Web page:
• Topic: Economics, Foreign Exchange, Reform, Financial Markets, Banks
  • Political Geography: China, Asia
  • Author: Umar Farooq, Asma Shakir Khawaja
  • Publication Date: 07-2019
  • Content Type: Journal Article
  • Journal: South Asian Studies
  • Institution: Department of Political Science, University of the Punjab
  • Abstract: The article is intended to find out the geopolitical implications, regional constraints and benefits of China-Pakistan Economic Corridor. Researcher reviewed both published research articles and books to find out geopolitical implication, regional constraints and benefits of China-Pakistan Economic Corridor. For this purpose, researcher also reviewed newspapers articles and published reports by government and non-governmental stakeholders working on CPEC. Review of the articles and reports indicated that CPEC had enormous benefits not only for China and Pakistan but also for the whole region. But different internal and external stakeholders are not in favor of successful completion of this project. Extremism, sense of deprivation, lack of political consensus, political instability are some of the internal constraints. On the other hand, Afghanistan, India, Iran, UAE and USA are posing constraints to halt the successful completion of CPEC.
  • Topic: Economics, International Trade and Finance, Regional Cooperation, Violent Extremism, Geopolitics
  • Political Geography: Pakistan, Afghanistan, China, Iran, South Asia, India, Asia, Punjab, United Arab Emirates, United States of America
  • Author: Kanwal Hayat, Rehana Saeed Hashmi
  • Publication Date: 07-2019
  • Content Type: Journal Article
  • Journal: South Asian Studies
  • Institution: Department of Political Science, University of the Punjab
  • Abstract: China claims South China Sea as its sovereign domain where it possesses the right to intervene militarily and economically. However, USA considers South China Sea as a common global passage where rule of law and freedom of navigation should prevail.These diverging viewpoints coexist in a wobbly peace environment where both US and China want their own version of international law to be applied and have occasionally resorted to minor armed conflicts over this issue. Every state claiming authority over South China Sea is willing to use coercion in order to get what they want, however, the extent of how far they are willing to go is not clear. This is resulting in a show of gunboat diplomacy involving maritime force of influential states that strives to manipulate the policy makers of the relevant nations (Costlow, 2012). The paper will focus on the situation in the South China Sea. South China Sea is not only claimed by China but various other Asian nations. Does this territorial strife possess the power to turn the region into a war zone? Being one of the most active trade routes in the world having complicated geography and the diverging regional and international interests makes it very sensitive area. China being the emerging economic giant gives competition to the USA in many spheres. Although America has no territorial claim in the South China Sea, it has strategic and economic interests. Where China wants a complete hegemonic control of the area, USA wants to find a way where free unchecked trade could be the future for all.Accompanied with numerous other South Asian nations claiming various portions of the region, a constant tension exists in the region.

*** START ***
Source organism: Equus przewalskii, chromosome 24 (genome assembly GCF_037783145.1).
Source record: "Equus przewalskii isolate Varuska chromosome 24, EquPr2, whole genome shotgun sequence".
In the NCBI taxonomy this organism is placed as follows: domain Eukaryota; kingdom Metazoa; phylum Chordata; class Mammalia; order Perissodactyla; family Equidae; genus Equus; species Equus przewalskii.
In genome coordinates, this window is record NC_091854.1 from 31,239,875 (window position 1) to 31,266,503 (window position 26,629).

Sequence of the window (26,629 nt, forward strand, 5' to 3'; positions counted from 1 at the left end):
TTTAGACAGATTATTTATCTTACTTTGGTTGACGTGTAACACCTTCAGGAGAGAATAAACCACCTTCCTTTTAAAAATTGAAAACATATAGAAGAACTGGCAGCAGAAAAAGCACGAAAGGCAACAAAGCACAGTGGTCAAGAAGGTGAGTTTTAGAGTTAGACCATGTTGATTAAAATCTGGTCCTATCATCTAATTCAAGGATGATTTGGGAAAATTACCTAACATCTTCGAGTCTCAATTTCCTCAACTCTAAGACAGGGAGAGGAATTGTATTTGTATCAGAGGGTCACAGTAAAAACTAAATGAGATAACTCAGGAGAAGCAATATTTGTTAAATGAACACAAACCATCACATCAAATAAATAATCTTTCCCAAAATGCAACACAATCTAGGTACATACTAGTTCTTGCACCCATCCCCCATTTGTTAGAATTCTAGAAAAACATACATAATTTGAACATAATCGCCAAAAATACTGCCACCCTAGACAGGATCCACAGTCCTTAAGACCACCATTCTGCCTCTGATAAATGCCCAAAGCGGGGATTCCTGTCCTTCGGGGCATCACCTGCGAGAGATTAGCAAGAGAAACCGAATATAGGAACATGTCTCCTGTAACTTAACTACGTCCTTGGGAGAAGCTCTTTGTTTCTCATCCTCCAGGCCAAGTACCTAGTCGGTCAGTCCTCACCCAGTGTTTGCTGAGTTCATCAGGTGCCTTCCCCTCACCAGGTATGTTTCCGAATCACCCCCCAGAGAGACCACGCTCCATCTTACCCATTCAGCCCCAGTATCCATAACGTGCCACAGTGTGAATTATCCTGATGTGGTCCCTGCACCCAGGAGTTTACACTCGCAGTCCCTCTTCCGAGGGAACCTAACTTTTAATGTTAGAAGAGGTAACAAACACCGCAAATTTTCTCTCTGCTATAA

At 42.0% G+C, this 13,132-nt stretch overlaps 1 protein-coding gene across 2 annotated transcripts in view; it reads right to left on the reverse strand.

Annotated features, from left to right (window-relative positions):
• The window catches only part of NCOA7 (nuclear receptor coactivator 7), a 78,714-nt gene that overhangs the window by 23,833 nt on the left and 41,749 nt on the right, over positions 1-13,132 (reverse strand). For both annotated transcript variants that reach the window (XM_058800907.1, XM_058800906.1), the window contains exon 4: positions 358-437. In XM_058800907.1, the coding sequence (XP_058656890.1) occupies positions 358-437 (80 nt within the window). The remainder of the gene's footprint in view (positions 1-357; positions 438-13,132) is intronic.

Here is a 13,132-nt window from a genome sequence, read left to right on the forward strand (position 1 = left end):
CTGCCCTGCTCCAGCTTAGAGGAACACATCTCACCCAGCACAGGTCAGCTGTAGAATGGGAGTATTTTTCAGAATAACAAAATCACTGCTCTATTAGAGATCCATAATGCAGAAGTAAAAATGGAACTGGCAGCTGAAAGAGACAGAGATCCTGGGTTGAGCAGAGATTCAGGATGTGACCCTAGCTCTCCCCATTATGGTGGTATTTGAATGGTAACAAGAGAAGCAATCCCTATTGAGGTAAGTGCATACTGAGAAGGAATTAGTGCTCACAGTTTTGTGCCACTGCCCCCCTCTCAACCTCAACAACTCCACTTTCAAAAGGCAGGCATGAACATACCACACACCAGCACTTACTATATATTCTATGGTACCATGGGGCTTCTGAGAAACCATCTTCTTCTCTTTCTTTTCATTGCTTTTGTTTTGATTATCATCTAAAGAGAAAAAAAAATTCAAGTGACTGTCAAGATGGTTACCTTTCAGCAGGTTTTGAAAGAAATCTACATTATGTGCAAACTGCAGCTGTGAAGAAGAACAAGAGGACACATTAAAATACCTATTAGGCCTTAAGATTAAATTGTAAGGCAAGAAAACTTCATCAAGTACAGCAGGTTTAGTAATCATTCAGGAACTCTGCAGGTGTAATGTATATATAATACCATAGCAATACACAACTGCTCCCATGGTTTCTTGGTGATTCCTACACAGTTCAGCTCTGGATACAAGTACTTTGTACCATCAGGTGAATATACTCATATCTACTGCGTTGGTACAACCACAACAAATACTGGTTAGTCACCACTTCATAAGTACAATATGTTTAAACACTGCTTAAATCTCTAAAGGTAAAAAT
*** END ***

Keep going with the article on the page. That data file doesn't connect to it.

• Topic: Conflict Prevention, Economics, International Trade and Finance, Sovereignty, Territorial Disputes, Hegemony, Conflict
  • Political Geography: China, Asia, North America, United States of America, Oceans
  • Author: A. Z. Hilali
  • Publication Date: 07-2019
  • Content Type: Journal Article
  • Journal: South Asian Studies
  • Institution: Department of Political Science, University of the Punjab